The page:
For police captain Patti O'Shay, the discovery of a dead body is shocking, but part of the job.
A dead body with the right hand severed is disturbing.
But when a corpse is discovered with the police badge of her murdered husband, she is pushed over the edge.
Driven by revenge, and working outside the law. Patti vows to track down the monster responsible. But as the killings continue, it becomes clear that she is not the hunter - but the hunted.

The write up this book had in my book club was encouraging, so I bought it.
The story is all in first person, as if it is Philip's diary, (the main character.) Philip is only 11 year old and the punctuation and some spellings are a little odd. This book however is not a teenage book, as such.
Philip retells the events from the date of his father's death in an accident, to the date of his father's birthday, around two months later. The events are pretty bizarre at times, but the again, Philip is only doing as the ghost asks him.
Throughout, I was questioning myself, is Philip just so upset about his father's death that he imagines his father's ghost? It is never quite resolved, but as he and his father were close before the death, and the death sudden, it is possible, or, I could take the story at face value and believe in the ghost.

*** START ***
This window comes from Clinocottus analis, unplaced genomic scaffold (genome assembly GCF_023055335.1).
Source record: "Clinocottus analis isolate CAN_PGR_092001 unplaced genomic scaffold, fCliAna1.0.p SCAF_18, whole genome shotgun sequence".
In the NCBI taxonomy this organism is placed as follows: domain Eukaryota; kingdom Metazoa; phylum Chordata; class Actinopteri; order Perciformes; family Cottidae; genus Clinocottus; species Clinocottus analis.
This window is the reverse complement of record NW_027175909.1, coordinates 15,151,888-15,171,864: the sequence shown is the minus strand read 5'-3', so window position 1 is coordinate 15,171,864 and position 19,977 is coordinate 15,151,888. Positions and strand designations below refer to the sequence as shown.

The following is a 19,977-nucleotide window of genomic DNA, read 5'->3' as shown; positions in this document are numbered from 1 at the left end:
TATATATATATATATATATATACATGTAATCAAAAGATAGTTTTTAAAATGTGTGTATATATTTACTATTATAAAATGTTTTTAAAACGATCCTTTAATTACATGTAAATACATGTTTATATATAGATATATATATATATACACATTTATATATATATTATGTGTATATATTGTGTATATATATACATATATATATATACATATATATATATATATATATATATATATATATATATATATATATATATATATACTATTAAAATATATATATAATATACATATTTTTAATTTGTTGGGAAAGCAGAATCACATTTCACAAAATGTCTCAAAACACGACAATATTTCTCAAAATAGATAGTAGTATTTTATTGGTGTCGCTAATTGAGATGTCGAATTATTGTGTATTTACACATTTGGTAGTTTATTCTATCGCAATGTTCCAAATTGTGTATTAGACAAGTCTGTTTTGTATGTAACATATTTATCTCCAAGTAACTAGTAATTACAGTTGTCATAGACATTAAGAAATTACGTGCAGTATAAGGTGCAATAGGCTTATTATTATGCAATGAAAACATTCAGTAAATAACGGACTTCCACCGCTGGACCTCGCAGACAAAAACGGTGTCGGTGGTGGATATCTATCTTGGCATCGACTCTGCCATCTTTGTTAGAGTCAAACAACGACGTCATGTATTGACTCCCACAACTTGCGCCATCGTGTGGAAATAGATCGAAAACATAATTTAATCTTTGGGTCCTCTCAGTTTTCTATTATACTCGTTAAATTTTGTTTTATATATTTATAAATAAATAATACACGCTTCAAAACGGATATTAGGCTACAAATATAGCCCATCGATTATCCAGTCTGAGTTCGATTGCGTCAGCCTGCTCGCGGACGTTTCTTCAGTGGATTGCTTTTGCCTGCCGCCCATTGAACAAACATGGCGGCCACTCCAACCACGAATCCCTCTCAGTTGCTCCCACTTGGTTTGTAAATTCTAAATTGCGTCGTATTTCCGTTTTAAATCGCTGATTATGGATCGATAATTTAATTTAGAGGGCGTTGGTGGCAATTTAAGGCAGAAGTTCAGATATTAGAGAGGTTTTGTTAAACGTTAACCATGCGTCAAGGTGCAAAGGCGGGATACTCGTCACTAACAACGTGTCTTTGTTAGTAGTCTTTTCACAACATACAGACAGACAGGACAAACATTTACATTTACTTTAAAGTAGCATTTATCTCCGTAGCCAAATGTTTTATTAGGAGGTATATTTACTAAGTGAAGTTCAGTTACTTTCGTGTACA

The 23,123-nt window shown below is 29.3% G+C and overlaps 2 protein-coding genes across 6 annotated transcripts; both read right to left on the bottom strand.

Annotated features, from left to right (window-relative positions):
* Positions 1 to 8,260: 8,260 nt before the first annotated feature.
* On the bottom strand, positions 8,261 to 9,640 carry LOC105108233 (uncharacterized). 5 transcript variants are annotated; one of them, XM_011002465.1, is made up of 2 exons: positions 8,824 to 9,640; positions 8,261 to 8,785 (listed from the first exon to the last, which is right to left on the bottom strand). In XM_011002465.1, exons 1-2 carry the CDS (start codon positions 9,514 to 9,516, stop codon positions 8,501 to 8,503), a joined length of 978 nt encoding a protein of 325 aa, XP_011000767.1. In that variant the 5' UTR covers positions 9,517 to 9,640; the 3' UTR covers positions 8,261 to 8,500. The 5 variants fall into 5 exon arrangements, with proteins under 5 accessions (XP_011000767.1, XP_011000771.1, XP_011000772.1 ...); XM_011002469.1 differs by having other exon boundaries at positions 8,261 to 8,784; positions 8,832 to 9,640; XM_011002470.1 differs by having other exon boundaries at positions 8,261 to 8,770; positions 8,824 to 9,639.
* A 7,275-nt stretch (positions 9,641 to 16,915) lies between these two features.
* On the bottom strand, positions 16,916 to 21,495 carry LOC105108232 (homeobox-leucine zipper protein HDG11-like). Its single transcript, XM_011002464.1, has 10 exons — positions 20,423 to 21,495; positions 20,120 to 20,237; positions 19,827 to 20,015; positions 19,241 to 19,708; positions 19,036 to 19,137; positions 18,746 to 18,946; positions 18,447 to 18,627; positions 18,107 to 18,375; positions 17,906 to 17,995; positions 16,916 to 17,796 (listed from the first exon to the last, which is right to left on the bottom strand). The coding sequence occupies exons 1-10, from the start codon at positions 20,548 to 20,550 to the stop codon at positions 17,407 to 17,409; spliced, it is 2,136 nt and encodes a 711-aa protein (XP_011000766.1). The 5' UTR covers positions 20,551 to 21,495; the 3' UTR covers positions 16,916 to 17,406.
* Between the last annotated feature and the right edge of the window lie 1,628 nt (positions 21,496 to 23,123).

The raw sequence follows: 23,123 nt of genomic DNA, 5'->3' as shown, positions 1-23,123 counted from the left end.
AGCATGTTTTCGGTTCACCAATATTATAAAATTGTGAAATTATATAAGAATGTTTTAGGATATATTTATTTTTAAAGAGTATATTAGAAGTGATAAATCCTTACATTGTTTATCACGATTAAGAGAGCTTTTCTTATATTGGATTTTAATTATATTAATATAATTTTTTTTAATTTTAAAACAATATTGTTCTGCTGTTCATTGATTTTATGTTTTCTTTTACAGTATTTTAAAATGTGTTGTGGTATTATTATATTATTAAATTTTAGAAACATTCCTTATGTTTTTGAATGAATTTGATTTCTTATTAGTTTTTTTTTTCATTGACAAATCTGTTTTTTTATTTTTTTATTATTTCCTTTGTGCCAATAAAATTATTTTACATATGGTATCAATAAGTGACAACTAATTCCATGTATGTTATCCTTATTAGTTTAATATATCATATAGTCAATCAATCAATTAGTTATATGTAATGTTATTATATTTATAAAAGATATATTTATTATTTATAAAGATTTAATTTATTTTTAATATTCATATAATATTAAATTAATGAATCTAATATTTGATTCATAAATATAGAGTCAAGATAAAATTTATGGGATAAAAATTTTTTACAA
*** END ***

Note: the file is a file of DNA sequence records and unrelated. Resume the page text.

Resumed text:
It was a very entertaining read, and once I realised it was written in a 11 year old's voice, reading was easy.
The bumph mentions Shakespeare's Hamlet, I have only read a synopsis of Hamlet, but from what I read I think it is right.

Philip Noble is an eleven year old in crisis. His pub landlord father has died in a road accident, and his mother is succumbing to the greasy charms of her dead husband's brother, Uncle Alan. The remaining certainties of Philip's life crumble away when his father's ghost appears in the pub and declares Uncle Alan murdered him.
Arming himself with weapons from the school chemistry cupboard, Philip vows to carry out the ghost's relentless demands for revenge. But will Leah, the gorgeous daughter of Uncle Alan's God-fearing business partner, Mr Fairview, prove too much of a distraction? And can the words of a ghost be trusted any more than the lies of the living? Philip makes his decision and when the moment comes to act, he finds himself hurtling towards disaster.
Just as Matt Haig's acclaimed and best selling first novel, "The Last Family in England" was a brilliant reworking of "Henry IV, Part I", with dogs in the major roles, so "the Dead Fathers Club" gives more than a nod towards "Hamlet". Hilariously funny, it is full of poignant insights into the strange workings of the world through the eyes of a child.